The Mystery Of Mcgregor’s Cove – Episode 09

Cast of characters dressed in 18th Century clothing stand in front of white cottage

“It’s been a queer old day and no mistake,” Iain Macgregor ruminated, staring out into the dark night.

“Can’t argue with that,” Kit reflected.

That afternoon, when he’d been riding from Haddonsell Grange, Kit had had Marietta’s letters very much in his thoughts, together with the knowledge Alexander Macgregor had lived at his family’s boatyard in the cove.

Upon sight of a grey-haired man working there and entering the boatyard cottage, Kit had assumed he might be Alexander Macgregor.

Now, he knew differently.

“I’d best make tracks,” Iain commented. “Sandy said you’re staying here tonight?”

“Yes.” Kit nodded.

He and Sandy Macgregor had met briefly after the commotion following the rescue had subsided.

“Yes,” he repeated, and not for the first time that evening his gaze strayed towards Sandy Macgregor, genially waiting upon locals, regulars, travellers and strangers alike as the inn gradually settled back into its bustling, homely routine.

“I’m putting up here for a few days,” Kit continued with his quick smile. “It’s a most agreeable and hospitable establishment.”

“You should have seen the Bell when me and Sandy were lads!” Iain exclaimed.

“Why so?”

“The Bell was a den of smugglers, wreckers and cut-throats,” he answered grimly. “Terrible, it was. No honest folk dared set foot anywhere near.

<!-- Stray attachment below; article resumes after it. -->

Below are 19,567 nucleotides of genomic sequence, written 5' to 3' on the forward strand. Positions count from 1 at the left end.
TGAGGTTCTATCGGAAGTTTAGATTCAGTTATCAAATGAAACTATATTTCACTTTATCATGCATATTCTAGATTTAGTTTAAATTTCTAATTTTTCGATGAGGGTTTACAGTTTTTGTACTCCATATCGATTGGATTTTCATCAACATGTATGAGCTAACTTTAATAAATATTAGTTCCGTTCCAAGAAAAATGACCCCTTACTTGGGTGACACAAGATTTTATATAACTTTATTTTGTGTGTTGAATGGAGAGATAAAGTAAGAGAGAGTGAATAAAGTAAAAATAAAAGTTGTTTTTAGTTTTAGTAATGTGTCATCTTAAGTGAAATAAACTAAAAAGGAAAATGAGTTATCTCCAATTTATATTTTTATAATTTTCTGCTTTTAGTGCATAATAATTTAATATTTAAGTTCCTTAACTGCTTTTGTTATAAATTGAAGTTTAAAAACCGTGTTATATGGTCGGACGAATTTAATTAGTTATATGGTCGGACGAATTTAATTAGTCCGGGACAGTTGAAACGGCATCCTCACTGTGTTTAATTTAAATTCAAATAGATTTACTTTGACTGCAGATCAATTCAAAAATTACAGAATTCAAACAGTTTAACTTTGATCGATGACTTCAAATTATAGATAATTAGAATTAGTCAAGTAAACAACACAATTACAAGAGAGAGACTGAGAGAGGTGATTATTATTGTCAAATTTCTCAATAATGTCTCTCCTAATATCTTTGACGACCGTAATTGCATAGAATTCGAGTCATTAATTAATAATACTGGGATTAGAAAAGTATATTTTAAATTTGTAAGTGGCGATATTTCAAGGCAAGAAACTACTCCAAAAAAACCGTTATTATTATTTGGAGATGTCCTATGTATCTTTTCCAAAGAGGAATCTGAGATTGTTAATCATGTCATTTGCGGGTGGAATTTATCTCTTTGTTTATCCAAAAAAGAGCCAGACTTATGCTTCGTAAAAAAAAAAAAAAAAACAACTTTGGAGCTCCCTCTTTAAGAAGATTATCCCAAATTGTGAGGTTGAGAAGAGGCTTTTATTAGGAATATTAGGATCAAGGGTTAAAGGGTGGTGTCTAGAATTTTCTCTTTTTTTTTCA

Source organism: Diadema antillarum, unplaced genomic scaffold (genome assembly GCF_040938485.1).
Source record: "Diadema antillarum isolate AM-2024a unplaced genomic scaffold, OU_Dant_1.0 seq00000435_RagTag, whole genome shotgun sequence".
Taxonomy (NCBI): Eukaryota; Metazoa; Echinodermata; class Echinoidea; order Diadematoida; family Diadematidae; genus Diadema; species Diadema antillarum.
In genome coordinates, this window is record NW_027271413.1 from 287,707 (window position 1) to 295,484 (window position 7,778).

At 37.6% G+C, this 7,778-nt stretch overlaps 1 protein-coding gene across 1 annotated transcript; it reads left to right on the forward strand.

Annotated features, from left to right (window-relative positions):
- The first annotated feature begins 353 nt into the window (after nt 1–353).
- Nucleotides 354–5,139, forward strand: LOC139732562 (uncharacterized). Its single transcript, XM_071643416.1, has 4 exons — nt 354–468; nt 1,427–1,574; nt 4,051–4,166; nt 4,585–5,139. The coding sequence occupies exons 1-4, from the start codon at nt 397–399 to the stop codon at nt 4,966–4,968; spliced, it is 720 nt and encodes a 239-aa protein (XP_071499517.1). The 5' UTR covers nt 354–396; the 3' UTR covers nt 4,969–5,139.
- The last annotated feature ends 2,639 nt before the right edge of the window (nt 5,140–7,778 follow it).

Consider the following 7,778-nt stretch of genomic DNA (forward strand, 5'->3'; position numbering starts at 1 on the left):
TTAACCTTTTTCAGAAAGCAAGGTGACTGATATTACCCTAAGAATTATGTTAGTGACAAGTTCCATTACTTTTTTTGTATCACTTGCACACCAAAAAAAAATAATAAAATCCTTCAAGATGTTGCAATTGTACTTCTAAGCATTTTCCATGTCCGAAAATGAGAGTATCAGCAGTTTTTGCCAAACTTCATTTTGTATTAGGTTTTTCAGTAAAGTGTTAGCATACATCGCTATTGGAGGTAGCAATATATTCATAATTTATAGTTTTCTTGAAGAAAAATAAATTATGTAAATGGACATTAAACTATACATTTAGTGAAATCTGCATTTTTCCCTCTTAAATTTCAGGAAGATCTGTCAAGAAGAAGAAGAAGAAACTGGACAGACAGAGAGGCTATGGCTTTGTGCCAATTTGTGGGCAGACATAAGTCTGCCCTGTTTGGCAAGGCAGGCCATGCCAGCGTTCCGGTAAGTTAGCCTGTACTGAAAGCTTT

“It wasn’t until Elias Whitlock moved into Haddonsell Grange and become magistrate that things started changing. He swore he’d bring the thieves and murderers to justice and stamp out smuggling and wrecking along this stretch of coast.

“Elias would have nowt to do with taking back-handers to turn a blind eye, like many before him had done, so that made him powerful enemies,” Iain recalled soberly. “It near cost him his life more than once, but he finally rid this cove of villainy.”

“Was that when your brother took over the inn?”

Iain shook his head, drawing on his pipe.

“The place stood empty for years. Because of the evil goings-on, nobody would touch it. Then, after Sandy got home from the Navy, he surprised us by turning innkeeper.”

“The Navy, you say?”

“Aye, that’s right. He’s done a grand job,” Iain went on, and there was no mistaking the pride in his voice. “The Bell’s a fine inn, and Sandy’s made a good life and home for his family here, too. After everything he went through, there’s nobody deserves it more.”

Iain lapsed into silence, and Kit was left pondering. So Sandy had served in the King’s Navy. But had he ever sailed to Jamaica?

“Your room’s ready, sir.” Sandy Macgregor’s voice broke into Kit’s deliberations.

“You mentioned you’ll be working while you’re here,” Sandy went on. “We’ve put you in the big corner room. It has a little parlour adjoining with a writing table and suchlike.”

“That’s thoughtful,” Kit replied, clearing his throat. “I’m obliged.”

“You’re welcome, sir. If you need anything, just let us know.”

Sandy turned to Iain, grinning.

“We can put you up an’ all. Save ye the long walk home.”

“Nay, I like my own bed.” Iain rose stiffly, offering his hand to Kit. “I’ll say goodnight, Mr Chesterton. Thanks for coming out in the boat today.”

Talking as they went, the brothers crossed the inn from Kit’s sight.

He expelled a measured breath. Had he met his father? If so, what on earth was he to do?

Abigail Phillips

Abbie is the newest member of the fiction team at the "Friend." She loves how varied the role is - every day is different and there is always a new story to read. She is keen to work closely with established writers and discover new writers, too.